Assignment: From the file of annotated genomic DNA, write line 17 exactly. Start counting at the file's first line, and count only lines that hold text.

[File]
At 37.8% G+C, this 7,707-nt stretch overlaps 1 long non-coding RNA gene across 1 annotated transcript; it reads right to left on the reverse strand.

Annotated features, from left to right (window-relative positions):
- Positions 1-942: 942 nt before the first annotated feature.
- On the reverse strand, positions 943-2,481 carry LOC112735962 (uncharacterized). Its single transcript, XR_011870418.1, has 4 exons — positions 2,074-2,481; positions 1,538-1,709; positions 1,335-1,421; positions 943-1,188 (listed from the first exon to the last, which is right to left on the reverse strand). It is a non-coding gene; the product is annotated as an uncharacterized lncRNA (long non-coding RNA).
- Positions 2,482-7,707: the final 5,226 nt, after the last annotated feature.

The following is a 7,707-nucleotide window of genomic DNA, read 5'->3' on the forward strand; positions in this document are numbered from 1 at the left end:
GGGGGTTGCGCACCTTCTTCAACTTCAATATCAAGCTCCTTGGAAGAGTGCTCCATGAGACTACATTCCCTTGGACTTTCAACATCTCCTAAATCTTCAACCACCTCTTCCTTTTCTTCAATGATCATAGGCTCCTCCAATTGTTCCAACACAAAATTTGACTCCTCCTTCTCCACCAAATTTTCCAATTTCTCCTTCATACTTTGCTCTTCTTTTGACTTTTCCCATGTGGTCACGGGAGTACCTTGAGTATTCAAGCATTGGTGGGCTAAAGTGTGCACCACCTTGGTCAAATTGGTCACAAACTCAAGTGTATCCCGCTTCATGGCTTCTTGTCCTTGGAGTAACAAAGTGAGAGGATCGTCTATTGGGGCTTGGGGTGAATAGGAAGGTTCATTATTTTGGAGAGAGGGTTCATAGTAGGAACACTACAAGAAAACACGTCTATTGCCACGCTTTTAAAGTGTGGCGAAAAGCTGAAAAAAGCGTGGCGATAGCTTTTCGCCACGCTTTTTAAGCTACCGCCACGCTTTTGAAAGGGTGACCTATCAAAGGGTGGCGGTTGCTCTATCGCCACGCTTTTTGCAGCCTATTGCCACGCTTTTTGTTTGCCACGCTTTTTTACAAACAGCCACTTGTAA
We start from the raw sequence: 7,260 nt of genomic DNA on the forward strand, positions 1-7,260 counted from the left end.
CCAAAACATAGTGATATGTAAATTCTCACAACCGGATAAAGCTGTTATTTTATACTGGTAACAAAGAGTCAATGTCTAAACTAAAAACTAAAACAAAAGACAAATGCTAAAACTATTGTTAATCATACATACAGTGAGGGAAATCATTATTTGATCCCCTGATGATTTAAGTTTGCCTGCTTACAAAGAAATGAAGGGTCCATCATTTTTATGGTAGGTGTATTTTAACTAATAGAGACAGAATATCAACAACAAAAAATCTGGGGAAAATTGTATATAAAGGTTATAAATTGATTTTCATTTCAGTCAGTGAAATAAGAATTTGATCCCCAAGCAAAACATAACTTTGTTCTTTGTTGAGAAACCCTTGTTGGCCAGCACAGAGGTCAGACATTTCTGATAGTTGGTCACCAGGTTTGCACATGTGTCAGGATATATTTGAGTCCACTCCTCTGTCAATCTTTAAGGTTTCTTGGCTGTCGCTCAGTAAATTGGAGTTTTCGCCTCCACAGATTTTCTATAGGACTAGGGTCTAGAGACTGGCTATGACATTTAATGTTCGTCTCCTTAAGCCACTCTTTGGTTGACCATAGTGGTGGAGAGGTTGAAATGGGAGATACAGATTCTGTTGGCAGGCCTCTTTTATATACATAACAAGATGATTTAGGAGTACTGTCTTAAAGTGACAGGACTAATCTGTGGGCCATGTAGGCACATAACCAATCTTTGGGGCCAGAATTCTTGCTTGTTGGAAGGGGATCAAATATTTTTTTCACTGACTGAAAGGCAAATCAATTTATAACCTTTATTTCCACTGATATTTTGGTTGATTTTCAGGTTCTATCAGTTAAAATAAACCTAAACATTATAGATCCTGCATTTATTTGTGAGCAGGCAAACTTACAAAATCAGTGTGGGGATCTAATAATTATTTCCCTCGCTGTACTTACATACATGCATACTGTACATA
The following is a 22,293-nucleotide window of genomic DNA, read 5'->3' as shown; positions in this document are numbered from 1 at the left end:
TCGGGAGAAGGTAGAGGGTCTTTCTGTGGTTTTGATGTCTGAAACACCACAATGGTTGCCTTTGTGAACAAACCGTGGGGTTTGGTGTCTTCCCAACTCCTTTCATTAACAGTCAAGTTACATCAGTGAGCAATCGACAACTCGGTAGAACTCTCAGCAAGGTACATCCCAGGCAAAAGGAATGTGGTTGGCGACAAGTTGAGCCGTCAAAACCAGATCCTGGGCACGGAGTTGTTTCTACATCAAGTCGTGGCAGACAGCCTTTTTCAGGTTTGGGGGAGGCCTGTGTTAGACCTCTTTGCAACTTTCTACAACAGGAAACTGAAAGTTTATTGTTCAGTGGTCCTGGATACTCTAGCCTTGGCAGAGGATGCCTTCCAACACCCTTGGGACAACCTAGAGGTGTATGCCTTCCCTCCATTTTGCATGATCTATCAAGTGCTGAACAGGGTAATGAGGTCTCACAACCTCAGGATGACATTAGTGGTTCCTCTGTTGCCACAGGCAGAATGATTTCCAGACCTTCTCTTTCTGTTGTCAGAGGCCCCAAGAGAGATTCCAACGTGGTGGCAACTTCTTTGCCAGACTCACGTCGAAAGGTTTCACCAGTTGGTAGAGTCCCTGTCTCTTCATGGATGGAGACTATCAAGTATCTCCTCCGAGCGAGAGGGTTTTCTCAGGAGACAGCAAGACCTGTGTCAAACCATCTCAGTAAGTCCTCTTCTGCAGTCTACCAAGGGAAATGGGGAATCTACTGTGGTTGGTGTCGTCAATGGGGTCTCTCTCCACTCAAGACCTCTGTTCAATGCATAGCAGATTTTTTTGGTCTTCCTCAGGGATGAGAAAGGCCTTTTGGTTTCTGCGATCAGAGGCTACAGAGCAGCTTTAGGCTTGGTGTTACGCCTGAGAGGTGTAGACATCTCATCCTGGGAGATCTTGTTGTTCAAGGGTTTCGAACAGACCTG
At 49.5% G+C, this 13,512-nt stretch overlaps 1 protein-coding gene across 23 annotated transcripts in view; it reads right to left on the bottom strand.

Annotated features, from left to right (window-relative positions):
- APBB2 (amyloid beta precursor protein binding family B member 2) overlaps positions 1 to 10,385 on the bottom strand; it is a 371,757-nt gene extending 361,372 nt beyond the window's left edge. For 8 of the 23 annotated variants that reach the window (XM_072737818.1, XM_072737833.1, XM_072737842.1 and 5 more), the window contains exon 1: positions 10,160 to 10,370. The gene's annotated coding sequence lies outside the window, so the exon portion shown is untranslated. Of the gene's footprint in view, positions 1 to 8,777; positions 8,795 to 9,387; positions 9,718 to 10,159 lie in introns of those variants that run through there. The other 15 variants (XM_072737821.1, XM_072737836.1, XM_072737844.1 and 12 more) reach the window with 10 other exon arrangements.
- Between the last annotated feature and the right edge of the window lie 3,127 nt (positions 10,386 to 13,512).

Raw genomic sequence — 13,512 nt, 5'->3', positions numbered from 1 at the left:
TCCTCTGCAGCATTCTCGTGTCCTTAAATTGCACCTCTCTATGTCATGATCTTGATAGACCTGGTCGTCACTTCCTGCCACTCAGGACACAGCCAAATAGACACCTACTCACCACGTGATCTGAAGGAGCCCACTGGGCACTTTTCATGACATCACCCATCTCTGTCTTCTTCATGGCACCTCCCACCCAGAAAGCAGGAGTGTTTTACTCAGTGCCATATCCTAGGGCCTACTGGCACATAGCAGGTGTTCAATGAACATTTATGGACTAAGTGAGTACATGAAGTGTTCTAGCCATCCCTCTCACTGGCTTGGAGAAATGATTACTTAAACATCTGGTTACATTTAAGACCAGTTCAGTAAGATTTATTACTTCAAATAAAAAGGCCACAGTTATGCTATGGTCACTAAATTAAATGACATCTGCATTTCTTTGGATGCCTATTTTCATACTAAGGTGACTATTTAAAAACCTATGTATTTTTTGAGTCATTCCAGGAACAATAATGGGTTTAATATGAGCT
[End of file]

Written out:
TCCTCTGCAGCATTCTCGTGTCCTTAAATTGCACCTCTCTATGTCATGATCTTGATAGACCTGGTCGTCACTTCCTGCCACTCAGGACACAGCCAAATAGACACCTACTCACCACGTGATCTGAAGGAGCCCACTGGGCACTTTTCATGACATCACCCATCTCTGTCTTCTTCATGGCACCTCCCACCCAGAAAGCAGGAGTGTTTTACTCAGTGCCATATCCTAGGGCCTACTGGCACATAGCAGGTGTTCAATGAACATTTATGGACTAAGTGAGTACATGAAGTGTTCTAGCCATCCCTCTCACTGGCTTGGAGAAATGATTACTTAAACATCTGGTTACATTTAAGACCAGTTCAGTAAGATTTATTACTTCAAATAAAAAGGCCACAGTTATGCTATGGTCACTAAATTAAATGACATCTGCATTTCTTTGGATGCCTATTTTCATACTAAGGTGACTATTTAAAAACCTATGTATTTTTTGAGTCATTCCAGGAACAATAATGGGTTTAATATGAGCT